Richard Grijalva: How does a manager not immediately get fired for giving the starting second-base job to a player coming off an OBP season of .276 and a career OBP of .316, instead of the one coming off a .372 season with a career average of .369? Ryan Freel does everything Tony Womack does, but gets on base way more. I just don’t get it.
Rob: I don’t, either. And I wouldn’t blame just the manager.
The Reds did one thing right this spring: They finally committed themselves to playing Austin Kearns in right field every day. It should have happened a year or so ago, but better late than never. Anyway, that was the old general manager, and there’s a new sheriff in town.
Problem is, the new sheriff ain’t exactly Cleavon Little in Blazing Saddles. When Wayne Krivsky took over as Reds general manager, he inherited a team that scored more runs in 2005 than any other National League team. That’s not likely to happen again. But with a couple of tweaks and a little bit of luck, the Reds figure to feature one of the league’s top hitting attacks again.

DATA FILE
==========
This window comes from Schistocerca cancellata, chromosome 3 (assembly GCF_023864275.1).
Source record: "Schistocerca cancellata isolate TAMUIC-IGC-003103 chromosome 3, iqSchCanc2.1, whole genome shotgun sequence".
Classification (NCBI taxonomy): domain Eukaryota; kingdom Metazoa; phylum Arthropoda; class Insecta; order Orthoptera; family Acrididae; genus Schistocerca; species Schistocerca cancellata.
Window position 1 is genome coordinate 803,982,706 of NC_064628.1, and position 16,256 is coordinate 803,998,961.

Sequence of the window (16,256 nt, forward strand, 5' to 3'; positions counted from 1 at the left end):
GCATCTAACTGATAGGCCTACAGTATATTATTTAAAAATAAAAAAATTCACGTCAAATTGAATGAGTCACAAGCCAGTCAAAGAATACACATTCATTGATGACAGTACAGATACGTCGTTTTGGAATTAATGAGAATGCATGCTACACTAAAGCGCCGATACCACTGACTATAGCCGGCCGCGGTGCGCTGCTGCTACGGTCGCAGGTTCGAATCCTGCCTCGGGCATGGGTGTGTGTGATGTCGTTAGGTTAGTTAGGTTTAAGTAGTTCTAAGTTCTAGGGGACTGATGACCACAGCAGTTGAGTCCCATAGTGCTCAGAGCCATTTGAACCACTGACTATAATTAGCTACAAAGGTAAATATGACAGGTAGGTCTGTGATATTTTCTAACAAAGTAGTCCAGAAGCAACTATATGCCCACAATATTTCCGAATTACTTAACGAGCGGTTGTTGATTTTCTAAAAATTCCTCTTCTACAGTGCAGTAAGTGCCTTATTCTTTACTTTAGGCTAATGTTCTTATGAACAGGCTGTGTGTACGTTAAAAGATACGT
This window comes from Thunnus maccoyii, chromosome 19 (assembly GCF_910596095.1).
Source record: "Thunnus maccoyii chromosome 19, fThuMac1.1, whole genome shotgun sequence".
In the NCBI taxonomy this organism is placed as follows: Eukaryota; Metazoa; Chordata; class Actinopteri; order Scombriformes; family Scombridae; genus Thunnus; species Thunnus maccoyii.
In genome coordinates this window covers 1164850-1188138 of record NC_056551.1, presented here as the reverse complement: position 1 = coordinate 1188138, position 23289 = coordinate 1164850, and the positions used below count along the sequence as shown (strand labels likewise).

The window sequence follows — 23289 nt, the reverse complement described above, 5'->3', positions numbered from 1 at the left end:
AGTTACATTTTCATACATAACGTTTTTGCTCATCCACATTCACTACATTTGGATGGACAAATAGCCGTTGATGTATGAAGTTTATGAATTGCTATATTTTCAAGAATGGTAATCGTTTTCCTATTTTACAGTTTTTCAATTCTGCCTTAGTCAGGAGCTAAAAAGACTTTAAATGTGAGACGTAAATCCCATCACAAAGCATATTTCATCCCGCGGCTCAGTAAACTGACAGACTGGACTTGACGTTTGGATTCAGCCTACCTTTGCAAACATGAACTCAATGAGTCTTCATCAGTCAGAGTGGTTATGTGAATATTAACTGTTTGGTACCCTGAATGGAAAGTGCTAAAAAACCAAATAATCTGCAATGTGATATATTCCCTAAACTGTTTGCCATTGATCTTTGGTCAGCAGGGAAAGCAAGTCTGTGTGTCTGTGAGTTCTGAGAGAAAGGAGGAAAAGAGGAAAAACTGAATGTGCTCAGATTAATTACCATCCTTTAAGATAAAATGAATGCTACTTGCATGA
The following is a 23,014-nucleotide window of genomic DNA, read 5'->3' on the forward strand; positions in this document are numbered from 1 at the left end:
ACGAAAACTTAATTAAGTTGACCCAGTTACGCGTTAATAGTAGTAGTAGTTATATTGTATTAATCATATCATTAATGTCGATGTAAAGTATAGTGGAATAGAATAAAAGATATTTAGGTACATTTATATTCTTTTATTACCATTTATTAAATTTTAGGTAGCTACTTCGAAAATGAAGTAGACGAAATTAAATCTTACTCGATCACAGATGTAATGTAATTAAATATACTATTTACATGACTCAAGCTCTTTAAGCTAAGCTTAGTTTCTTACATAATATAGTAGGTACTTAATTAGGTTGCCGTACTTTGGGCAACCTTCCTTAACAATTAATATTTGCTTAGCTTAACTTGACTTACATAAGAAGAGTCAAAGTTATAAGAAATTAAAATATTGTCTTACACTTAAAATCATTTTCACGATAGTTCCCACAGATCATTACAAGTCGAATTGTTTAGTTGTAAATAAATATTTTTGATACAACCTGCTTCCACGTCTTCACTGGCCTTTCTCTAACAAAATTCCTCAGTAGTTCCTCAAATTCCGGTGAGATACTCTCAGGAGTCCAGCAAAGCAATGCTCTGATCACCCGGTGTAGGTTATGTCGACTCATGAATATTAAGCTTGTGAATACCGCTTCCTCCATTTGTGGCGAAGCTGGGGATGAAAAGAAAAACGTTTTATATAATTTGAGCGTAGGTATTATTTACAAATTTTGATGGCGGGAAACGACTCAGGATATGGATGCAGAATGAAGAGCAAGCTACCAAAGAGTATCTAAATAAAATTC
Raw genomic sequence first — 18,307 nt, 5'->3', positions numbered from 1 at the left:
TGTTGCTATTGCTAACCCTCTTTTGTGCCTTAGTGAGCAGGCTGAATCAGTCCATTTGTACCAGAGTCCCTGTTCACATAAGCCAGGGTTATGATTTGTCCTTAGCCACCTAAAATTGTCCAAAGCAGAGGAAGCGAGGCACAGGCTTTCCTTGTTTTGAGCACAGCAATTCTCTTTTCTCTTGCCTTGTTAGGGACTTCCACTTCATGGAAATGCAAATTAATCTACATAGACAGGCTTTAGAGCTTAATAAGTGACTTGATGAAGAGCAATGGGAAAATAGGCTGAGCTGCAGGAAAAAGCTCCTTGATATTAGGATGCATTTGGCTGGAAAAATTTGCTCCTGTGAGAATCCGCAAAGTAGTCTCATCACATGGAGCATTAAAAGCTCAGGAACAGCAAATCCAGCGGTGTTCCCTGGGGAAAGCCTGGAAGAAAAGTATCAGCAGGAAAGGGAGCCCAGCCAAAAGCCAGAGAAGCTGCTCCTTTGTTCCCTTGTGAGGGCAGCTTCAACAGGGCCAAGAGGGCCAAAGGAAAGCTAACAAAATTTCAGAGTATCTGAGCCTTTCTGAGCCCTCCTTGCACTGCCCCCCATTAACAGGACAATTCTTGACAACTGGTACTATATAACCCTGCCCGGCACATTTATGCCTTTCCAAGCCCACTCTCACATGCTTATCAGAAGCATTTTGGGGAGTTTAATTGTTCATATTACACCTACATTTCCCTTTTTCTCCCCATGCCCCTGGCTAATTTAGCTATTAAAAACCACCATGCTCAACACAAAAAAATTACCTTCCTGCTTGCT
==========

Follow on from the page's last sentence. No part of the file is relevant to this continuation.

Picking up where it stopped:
Keep Freel at second base, move Adam Dunn to first base, send young Chris Denorfia to left field, and watch the numbers pile up on the scoreboard. Any baseball fan with a functioning cortex and a passing familiarity with Bill James would have passed this test.
Krivsky failed. He not only signed Scott Hatteberg and Womack — both of whom essentially washed out of the American League last year — he actually gave them everyday jobs, which pushed Freel to a utility role, Dunn to left field, and Denorfia to the bench. There are only eight non-pitching jobs in the lineup. It’s pretty hard to screw up three of them within a few months. Yet Krivsky seems to have managed exactly that. It’s early, and maybe he’s a quick study. But if this is really the way things are going to be, I wouldn’t want to be a Reds fan for the next few years.
Well, when you put it that way….